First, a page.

Extensive studies have shown that an aggressive mucosal T cell subset that reacts to intestinal bacteria plays an important role in the cause of inflammatory bowel disease (IBD). These aggressive T cells are thought to live long as immune-memory cells in peripheral blood and contribute to the chronicity and the relapse of the disease. Evidence further suggests that a type of T cells, which flexibly secretes different effector molecules, contributes to the complex pathogenesis of IBD. Another T cell subset, T follicular helper (Tfh)-like cells, causes severe colitis in animal models, and is abundantly found in peripheral blood of IBD patients. Because Tfh-like cells are immune-memory cells with highly flexible secretion of effector molecules and are generated in the intestine, they may contribute significantly to chronic inflammation in IBD. However, the role of Tfh-like cells in intestinal inflammation and the regulatory mechanisms of their function in the intestine have yet to be explored. The objective of this application is to identify the key pathways regulating Tfh-like cell generation and function in the intestine. We have demonstrated that TIR-domain-containing adapter-inducing interferon-? (TRIF), a molecule that is activated by encountering bacteria and viruses, plays an important role in maintaining intestinal homeostasis through direction of T cell activation and function. We have found that TRIF limits the generation of Tfh-like cells and T cell flexibility of effector molecule secretion in the intestine through the pathways induced by four key molecules; IFNAR, IL27, STAT1, and STAT3. Impairment of TRIF amplifies Tfh-like cell generation and plasticity, and increased levels of TRIF results in suppression of Tfh-like number and flexibility. Genetic studies have identified that the abnormalities in the IFNAR, IL27, STAT1, and STAT3 genes are often found in Crohn's disease (CD) patients. Therefore, through the following three aims, we would like to address our hypothesis that impairment of the TRIF-mediated pathways allows increased generation of functionally flexible Tfh-like cells that contribute to chronic inflammation in CD, particularly in patients with genetic variants in the IL27, IFNAR, STAT1, and STAT3 genes.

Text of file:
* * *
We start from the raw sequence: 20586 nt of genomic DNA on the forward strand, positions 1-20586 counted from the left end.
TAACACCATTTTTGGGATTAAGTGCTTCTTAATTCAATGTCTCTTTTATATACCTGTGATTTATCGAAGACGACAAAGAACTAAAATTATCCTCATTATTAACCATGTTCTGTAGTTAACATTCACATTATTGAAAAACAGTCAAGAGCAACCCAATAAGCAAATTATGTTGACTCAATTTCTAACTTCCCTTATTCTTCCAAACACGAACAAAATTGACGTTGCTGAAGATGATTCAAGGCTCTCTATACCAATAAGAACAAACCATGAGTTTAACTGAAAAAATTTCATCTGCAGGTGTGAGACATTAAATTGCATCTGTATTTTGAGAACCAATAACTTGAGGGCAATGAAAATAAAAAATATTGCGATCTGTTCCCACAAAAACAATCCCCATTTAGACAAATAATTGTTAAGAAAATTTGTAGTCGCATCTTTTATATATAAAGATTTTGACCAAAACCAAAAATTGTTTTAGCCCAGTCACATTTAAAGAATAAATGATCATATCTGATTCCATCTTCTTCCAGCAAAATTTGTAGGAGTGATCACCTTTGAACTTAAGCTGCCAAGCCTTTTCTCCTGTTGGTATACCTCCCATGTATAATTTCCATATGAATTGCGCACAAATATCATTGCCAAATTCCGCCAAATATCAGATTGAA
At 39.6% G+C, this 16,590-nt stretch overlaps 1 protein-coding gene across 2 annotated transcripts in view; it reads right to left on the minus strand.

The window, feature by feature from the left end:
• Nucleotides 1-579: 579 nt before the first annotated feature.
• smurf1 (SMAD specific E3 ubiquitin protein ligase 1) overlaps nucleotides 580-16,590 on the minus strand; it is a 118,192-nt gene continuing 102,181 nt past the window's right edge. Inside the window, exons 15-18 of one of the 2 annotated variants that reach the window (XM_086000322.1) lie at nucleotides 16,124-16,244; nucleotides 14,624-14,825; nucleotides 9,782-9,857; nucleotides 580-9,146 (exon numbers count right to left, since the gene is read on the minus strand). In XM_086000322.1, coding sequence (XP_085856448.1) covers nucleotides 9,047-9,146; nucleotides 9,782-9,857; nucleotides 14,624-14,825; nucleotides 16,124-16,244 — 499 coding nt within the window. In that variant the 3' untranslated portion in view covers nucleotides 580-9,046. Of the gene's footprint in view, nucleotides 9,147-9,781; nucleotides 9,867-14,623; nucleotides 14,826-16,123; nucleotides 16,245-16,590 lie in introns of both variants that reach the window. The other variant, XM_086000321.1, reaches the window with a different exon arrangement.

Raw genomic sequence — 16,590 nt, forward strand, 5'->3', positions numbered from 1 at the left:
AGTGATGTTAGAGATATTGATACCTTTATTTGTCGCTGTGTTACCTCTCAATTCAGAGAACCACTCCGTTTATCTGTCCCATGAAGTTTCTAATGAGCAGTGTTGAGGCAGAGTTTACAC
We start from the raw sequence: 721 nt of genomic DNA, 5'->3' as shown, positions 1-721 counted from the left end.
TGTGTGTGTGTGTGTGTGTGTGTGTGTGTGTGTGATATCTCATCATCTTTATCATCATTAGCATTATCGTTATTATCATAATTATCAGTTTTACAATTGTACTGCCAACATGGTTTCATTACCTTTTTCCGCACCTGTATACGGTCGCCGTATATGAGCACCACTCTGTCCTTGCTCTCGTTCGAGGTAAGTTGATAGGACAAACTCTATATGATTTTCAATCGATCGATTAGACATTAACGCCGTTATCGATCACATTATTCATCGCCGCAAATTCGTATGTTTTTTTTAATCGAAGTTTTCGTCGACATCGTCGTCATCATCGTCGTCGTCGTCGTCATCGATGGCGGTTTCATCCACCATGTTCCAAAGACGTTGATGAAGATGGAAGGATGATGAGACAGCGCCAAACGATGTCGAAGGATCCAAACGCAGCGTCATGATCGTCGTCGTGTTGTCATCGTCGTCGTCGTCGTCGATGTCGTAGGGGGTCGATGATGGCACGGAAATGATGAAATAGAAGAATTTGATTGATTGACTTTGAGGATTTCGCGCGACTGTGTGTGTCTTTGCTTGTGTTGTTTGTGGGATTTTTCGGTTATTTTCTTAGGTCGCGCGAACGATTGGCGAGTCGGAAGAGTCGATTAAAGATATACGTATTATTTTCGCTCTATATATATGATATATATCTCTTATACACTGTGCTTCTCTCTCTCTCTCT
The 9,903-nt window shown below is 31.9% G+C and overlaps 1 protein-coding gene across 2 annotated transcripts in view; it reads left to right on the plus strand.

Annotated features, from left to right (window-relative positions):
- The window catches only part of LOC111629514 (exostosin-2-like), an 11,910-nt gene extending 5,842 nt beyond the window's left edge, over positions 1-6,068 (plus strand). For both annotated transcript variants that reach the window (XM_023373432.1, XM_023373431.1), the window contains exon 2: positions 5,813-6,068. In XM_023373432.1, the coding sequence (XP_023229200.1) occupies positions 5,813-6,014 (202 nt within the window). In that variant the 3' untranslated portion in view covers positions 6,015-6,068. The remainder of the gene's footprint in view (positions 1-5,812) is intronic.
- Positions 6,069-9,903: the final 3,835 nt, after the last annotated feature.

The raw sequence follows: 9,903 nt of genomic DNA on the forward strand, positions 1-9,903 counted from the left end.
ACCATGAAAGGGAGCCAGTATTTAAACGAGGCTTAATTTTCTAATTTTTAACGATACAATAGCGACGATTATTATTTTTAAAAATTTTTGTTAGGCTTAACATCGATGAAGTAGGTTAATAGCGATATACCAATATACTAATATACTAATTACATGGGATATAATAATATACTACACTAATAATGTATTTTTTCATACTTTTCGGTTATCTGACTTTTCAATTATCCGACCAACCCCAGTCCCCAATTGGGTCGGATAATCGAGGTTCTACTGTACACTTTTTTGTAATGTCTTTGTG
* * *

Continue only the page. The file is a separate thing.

Our specific aims are: (1). Determine the mechanism by which Tfh-like cells perpetuate destructive inflammation in the intestine. (2). Determine the mechanisms by which TRIF regulates pathogenic Tfh-like cell generation. (3). Determine the functional consequence of genetic variants within TRIF-mediated pathways in the generation of pathogenic Tfh-like cells in patients with CD. Understanding target pathways affecting the generation of highly aggressive T cells may suggest novel approaches, such as precision medicine, in the management of the subsets of IBD patients in which inflammation is caused by these T cells. The outcome of this project will be novel insight into the essential regulatory mechanisms of highly aggressive T cell populations, which is expected to have a major impact in our understanding of mucosal immunology, as well as in the future therapy of many chronic inflammatory diseases including IBD.
T cells are central contributors to chronic inflammation in inflammatory bowel disease (IBD) but the exact type of T cells most responsible for chronicity and severity of intestinal inflammation has not been determined. We have found unique molecular pathways, which are induced by three Crohn's disease susceptibility genes, that inhibit the generation and function of a potent inflammatory T cell subset in the intestine. The accomplishment of this project will provide novel insight into the essential regulatory mechanism of highly aggressive T cell populations, which is expected to have a major impact in our understanding of mucosal immunology as well as in the future therapeutics of many chronic inflammatory diseases including IBD.
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